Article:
At the outset of this movement, there were so few firms developing digital properties that it was actually difficult to make a poor positioning decision. The tools were rudimentary, no one knew what good digital really was, and that world was there for the taking.
Developing digital properties, though, now shows more signs of being a mature market, meaning that there are few gaps to arbitrage. Strong tools are widespread, we have nearly twenty years of experience to inform our work, and suddenly kids in the garage don't seem to own this anymore. (They have gotten bored and moved on to social media.)
The last two decades have ushered in a new medium, but the true impact of digital is barely felt. Worst of all, even digital firms aren't thinking digitally. But—and this is so exciting to say—the promise of digital impact is at your doorstep. If you miss the promise of digital thinking, you'll suffer far more than missing digital itself. I'd like you to consider thinking digitally....Read More
My Declaration for Your 2014: The Year of Your Own Oxygen Mask
This year I will jot down some clever ways to peg the amount of "care" my clients bring to the table, and I will willingly match that level, just because it's the right thing to do. But for my own sake, I will not exceed that level, just because it's also the right thing to do.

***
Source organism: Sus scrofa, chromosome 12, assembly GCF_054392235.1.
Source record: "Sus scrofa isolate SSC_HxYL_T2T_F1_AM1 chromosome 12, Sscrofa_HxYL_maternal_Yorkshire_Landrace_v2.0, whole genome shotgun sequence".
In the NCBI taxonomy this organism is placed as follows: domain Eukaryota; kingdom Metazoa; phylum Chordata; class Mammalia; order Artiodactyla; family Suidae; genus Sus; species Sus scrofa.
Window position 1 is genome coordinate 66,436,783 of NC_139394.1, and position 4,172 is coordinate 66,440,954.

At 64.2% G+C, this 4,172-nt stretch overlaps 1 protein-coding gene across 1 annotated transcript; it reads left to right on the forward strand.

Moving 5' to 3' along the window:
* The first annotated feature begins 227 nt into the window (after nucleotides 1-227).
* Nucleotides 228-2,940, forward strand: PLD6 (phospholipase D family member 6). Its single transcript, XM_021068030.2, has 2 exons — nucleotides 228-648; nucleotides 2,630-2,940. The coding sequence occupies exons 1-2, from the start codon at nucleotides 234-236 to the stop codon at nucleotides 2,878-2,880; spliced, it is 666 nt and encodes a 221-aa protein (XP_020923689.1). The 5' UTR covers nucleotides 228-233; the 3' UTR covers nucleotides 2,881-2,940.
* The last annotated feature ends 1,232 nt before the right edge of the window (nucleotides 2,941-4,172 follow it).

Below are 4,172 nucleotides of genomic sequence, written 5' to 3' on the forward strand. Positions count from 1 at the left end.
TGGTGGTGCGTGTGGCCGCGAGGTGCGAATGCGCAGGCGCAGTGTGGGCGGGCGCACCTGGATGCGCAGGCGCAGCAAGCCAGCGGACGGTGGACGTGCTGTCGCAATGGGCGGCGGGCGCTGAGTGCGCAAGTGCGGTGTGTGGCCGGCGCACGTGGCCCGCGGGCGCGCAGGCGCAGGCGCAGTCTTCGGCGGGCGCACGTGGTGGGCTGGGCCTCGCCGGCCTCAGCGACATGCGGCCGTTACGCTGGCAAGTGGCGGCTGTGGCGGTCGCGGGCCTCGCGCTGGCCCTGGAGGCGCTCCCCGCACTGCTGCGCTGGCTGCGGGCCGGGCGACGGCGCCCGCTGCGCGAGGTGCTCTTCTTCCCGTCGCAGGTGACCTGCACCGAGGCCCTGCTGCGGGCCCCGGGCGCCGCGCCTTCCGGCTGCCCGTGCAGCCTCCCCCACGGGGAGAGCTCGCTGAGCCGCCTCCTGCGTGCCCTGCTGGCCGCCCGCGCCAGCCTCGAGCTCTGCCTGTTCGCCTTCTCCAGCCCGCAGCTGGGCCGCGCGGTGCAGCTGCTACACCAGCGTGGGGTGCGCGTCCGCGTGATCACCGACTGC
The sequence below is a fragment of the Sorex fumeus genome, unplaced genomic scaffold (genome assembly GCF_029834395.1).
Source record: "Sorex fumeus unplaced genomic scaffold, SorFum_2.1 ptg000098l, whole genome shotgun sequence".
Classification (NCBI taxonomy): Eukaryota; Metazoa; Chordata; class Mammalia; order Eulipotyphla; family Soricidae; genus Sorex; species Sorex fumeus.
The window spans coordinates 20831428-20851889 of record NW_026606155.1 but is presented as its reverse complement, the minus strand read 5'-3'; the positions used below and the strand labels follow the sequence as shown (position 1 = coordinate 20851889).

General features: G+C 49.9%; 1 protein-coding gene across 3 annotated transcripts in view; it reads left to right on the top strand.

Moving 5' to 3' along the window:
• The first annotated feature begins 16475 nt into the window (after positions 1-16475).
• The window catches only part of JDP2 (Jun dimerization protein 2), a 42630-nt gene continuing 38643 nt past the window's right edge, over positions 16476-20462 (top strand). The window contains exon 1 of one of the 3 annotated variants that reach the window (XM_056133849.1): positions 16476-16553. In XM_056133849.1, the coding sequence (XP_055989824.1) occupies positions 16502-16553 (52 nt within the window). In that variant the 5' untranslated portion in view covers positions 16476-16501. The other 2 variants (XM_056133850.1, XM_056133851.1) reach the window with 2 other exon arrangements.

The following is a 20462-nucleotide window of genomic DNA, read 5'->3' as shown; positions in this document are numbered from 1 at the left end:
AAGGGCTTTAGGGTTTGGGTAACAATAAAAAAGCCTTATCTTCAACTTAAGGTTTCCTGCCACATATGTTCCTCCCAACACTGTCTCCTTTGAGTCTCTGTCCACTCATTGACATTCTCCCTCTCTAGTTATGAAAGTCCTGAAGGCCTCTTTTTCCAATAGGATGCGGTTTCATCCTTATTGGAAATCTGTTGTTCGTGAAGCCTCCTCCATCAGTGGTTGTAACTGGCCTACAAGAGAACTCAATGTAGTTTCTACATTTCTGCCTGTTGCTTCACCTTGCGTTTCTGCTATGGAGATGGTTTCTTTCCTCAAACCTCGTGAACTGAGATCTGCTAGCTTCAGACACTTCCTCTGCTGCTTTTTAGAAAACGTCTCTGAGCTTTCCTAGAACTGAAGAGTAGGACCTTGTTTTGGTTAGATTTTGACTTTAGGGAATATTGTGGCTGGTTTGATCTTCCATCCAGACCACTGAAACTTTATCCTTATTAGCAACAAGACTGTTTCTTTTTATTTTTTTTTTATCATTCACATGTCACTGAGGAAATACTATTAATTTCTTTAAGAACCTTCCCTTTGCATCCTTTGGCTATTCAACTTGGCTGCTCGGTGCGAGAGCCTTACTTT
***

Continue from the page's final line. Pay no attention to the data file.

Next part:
I will quit pretending to solve the potable water crisis in Africa and I will take a glass of cold, refreshing water to a randomnly chosen employee on occasion. I am tired of the hypocrisy of wanting to change that world while being a #@%!) shitty manager in this one.
Not inconsistent with this, I will finally boot that one employee out of the nest. Yes, they have done every job in the place and been with me as the organization has matured, but they no longer have the presence, objectivity, ability, or hunger that we need. If I hear them tell one more new employee that they've been here the longest, have done every job, and know how and when to present things to me, I may just make a decision on the spot.
I will be so, so grateful for whatever health and intelligence I've managed to retain through these years. [Pause and be grateful, please.] I won't view life as something that happens after I fix it, but something that happens while I fix it. The journey itself must be savored, along with the control and freedom and opportunities I have to NOT feed the machine.
If what I've just said still doesn't...Read More
A "client concentration" problem refers to having a single related source of work representing more than 25% of your gross profit (fees + markup income). That's usually the point at which the yellow light should blink on your financial dashboard. That same light should blink red if it moves to 35%, because my research shows that to be the median at which one-half of firms fail. In other words, one-half survive the loss of a client that represents ca. 35% and the other one-half fail. Maybe not immediately, but they can usually trace it back to that point if they were not prepared for it. This is meant to prepare you for it.